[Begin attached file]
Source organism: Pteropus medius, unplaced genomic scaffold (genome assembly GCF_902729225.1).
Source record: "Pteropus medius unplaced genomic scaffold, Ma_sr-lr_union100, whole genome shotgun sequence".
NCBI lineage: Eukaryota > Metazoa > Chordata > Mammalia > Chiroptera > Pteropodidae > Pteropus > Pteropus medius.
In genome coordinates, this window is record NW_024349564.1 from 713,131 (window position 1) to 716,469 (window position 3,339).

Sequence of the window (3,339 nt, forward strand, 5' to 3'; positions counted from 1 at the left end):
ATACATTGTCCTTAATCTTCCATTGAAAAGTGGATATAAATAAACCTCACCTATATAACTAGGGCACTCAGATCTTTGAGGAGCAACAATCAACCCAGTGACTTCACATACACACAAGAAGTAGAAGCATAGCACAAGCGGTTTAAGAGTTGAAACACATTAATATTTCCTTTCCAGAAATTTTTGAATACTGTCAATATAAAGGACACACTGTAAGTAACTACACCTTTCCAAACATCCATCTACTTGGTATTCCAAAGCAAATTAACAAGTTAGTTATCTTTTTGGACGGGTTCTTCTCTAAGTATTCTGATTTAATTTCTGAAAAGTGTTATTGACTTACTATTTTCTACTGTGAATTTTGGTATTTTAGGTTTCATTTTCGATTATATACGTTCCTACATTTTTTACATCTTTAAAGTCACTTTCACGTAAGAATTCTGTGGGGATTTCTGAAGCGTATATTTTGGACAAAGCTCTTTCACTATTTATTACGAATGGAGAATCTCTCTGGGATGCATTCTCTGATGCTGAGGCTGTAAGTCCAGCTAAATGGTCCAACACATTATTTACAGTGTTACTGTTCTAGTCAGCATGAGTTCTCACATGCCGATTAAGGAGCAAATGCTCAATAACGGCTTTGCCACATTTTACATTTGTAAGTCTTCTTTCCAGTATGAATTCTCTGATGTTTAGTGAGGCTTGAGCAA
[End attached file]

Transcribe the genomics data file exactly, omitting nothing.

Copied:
Source organism: Pteropus medius, unplaced genomic scaffold (genome assembly GCF_902729225.1).
Source record: "Pteropus medius unplaced genomic scaffold, Ma_sr-lr_union100, whole genome shotgun sequence".
NCBI lineage: Eukaryota > Metazoa > Chordata > Mammalia > Chiroptera > Pteropodidae > Pteropus > Pteropus medius.
In genome coordinates, this window is record NW_024349564.1 from 713,131 (window position 1) to 716,469 (window position 3,339).

Sequence of the window (3,339 nt, forward strand, 5' to 3'; positions counted from 1 at the left end):
ATACATTGTCCTTAATCTTCCATTGAAAAGTGGATATAAATAAACCTCACCTATATAACTAGGGCACTCAGATCTTTGAGGAGCAACAATCAACCCAGTGACTTCACATACACACAAGAAGTAGAAGCATAGCACAAGCGGTTTAAGAGTTGAAACACATTAATATTTCCTTTCCAGAAATTTTTGAATACTGTCAATATAAAGGACACACTGTAAGTAACTACACCTTTCCAAACATCCATCTACTTGGTATTCCAAAGCAAATTAACAAGTTAGTTATCTTTTTGGACGGGTTCTTCTCTAAGTATTCTGATTTAATTTCTGAAAAGTGTTATTGACTTACTATTTTCTACTGTGAATTTTGGTATTTTAGGTTTCATTTTCGATTATATACGTTCCTACATTTTTTACATCTTTAAAGTCACTTTCACGTAAGAATTCTGTGGGGATTTCTGAAGCGTATATTTTGGACAAAGCTCTTTCACTATTTATTACGAATGGAGAATCTCTCTGGGATGCATTCTCTGATGCTGAGGCTGTAAGTCCAGCTAAATGGTCCAACACATTATTTACAGTGTTACTGTTCTAGTCAGCATGAGTTCTCACATGCCGATTAAGGAGCAAATGCTCAATAACGGCTTTGCCACATTTTACATTTGTAAGTCTTCTTTCCAGTATGAATTCTCTGATGTTTAGTGAGGCTTGAGCAA